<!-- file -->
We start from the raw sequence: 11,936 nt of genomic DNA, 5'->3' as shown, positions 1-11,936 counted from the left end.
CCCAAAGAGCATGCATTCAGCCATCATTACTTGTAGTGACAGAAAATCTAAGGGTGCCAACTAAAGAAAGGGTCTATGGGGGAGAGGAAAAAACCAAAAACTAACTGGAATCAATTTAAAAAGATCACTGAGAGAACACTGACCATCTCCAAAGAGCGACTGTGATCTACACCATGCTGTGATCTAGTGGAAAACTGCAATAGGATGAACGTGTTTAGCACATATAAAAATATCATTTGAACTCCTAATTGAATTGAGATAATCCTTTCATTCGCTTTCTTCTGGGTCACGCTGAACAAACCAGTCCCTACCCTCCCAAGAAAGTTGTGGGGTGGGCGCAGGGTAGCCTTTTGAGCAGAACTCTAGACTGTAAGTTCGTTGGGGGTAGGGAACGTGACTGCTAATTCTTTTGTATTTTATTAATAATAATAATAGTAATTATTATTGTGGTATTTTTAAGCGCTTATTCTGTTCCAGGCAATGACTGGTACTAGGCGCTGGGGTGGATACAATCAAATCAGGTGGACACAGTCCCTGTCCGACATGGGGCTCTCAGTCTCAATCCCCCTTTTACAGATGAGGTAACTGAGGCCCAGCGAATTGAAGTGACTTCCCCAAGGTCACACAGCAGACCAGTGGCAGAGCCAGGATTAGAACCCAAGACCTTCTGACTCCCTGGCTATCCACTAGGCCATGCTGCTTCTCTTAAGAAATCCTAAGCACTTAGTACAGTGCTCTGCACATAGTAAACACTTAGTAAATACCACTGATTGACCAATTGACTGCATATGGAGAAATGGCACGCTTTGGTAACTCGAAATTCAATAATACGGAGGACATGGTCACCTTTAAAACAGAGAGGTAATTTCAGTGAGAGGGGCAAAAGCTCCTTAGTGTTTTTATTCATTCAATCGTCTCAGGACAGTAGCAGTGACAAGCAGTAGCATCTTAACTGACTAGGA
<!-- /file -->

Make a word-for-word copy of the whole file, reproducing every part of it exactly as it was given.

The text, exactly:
We start from the raw sequence: 11,936 nt of genomic DNA, 5'->3' as shown, positions 1-11,936 counted from the left end.
CCCAAAGAGCATGCATTCAGCCATCATTACTTGTAGTGACAGAAAATCTAAGGGTGCCAACTAAAGAAAGGGTCTATGGGGGAGAGGAAAAAACCAAAAACTAACTGGAATCAATTTAAAAAGATCACTGAGAGAACACTGACCATCTCCAAAGAGCGACTGTGATCTACACCATGCTGTGATCTAGTGGAAAACTGCAATAGGATGAACGTGTTTAGCACATATAAAAATATCATTTGAACTCCTAATTGAATTGAGATAATCCTTTCATTCGCTTTCTTCTGGGTCACGCTGAACAAACCAGTCCCTACCCTCCCAAGAAAGTTGTGGGGTGGGCGCAGGGTAGCCTTTTGAGCAGAACTCTAGACTGTAAGTTCGTTGGGGGTAGGGAACGTGACTGCTAATTCTTTTGTATTTTATTAATAATAATAATAGTAATTATTATTGTGGTATTTTTAAGCGCTTATTCTGTTCCAGGCAATGACTGGTACTAGGCGCTGGGGTGGATACAATCAAATCAGGTGGACACAGTCCCTGTCCGACATGGGGCTCTCAGTCTCAATCCCCCTTTTACAGATGAGGTAACTGAGGCCCAGCGAATTGAAGTGACTTCCCCAAGGTCACACAGCAGACCAGTGGCAGAGCCAGGATTAGAACCCAAGACCTTCTGACTCCCTGGCTATCCACTAGGCCATGCTGCTTCTCTTAAGAAATCCTAAGCACTTAGTACAGTGCTCTGCACATAGTAAACACTTAGTAAATACCACTGATTGACCAATTGACTGCATATGGAGAAATGGCACGCTTTGGTAACTCGAAATTCAATAATACGGAGGACATGGTCACCTTTAAAACAGAGAGGTAATTTCAGTGAGAGGGGCAAAAGCTCCTTAGTGTTTTTATTCATTCAATCGTCTCAGGACAGTAGCAGTGACAAGCAGTAGCATCTTAACTGACTAGGA